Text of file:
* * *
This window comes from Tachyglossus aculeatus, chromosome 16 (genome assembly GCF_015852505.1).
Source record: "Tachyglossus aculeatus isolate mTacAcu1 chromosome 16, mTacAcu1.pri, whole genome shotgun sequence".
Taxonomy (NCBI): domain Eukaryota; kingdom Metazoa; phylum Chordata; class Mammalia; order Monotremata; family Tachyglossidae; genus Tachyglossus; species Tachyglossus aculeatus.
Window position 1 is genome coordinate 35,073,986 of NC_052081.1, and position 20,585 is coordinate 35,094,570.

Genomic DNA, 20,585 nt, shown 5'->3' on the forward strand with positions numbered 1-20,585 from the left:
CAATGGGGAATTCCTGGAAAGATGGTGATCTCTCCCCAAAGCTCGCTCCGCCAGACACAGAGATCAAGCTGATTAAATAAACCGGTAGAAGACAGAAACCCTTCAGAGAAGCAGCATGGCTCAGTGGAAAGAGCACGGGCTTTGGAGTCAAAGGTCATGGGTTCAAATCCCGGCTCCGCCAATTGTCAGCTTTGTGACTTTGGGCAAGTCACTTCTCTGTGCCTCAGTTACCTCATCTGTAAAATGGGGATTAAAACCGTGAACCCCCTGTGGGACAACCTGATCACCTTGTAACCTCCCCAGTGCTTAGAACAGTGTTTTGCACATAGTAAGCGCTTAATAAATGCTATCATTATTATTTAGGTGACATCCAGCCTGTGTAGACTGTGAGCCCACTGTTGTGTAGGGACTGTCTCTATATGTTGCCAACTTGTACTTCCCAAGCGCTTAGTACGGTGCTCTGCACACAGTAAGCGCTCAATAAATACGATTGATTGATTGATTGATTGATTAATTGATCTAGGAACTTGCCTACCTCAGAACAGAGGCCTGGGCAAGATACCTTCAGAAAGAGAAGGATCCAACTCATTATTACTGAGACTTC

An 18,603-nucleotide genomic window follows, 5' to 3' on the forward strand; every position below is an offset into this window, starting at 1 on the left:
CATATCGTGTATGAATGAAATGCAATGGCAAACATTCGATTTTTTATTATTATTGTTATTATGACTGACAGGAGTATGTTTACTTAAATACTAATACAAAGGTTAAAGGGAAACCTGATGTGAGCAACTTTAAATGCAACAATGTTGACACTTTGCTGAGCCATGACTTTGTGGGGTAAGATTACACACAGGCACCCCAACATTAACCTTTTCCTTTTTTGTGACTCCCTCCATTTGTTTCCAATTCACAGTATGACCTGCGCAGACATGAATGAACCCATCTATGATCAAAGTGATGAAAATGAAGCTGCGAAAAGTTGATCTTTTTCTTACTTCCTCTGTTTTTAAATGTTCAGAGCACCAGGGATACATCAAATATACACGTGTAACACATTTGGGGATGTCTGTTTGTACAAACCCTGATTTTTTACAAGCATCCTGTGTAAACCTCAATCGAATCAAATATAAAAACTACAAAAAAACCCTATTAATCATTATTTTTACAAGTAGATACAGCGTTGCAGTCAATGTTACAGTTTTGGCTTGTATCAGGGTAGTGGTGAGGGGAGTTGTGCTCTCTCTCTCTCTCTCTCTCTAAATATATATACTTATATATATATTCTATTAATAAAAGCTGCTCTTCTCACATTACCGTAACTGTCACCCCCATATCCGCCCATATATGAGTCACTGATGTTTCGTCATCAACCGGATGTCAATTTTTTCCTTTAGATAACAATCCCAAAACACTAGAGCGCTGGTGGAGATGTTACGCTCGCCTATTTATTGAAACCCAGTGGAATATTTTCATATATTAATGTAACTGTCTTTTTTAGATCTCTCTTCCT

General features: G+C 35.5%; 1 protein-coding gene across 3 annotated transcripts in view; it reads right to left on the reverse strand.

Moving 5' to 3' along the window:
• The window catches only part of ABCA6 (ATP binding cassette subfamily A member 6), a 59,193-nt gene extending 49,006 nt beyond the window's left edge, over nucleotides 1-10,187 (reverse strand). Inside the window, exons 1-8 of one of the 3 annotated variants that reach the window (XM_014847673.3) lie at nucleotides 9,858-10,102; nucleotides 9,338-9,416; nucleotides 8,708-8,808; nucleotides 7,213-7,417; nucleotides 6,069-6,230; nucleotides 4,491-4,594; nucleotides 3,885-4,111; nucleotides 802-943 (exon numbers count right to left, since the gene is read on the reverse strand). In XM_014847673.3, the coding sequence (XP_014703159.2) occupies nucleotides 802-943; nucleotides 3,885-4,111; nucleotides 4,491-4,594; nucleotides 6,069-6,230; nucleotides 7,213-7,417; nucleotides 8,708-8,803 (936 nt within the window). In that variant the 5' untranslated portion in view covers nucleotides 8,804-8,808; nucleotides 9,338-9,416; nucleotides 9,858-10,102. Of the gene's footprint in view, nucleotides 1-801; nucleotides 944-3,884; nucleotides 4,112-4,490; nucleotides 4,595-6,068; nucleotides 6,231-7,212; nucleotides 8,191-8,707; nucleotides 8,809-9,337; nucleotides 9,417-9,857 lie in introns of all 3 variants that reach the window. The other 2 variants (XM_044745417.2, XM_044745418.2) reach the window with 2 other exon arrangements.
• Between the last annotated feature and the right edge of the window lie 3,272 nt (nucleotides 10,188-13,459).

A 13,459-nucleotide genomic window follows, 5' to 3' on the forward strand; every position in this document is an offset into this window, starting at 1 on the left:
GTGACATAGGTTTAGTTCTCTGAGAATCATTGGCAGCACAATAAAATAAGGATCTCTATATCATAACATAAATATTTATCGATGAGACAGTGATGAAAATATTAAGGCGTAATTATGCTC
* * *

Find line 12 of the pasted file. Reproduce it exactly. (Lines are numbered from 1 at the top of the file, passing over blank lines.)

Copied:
• Between the last annotated feature and the right edge of the window lie 3,272 nt (nucleotides 10,188-13,459).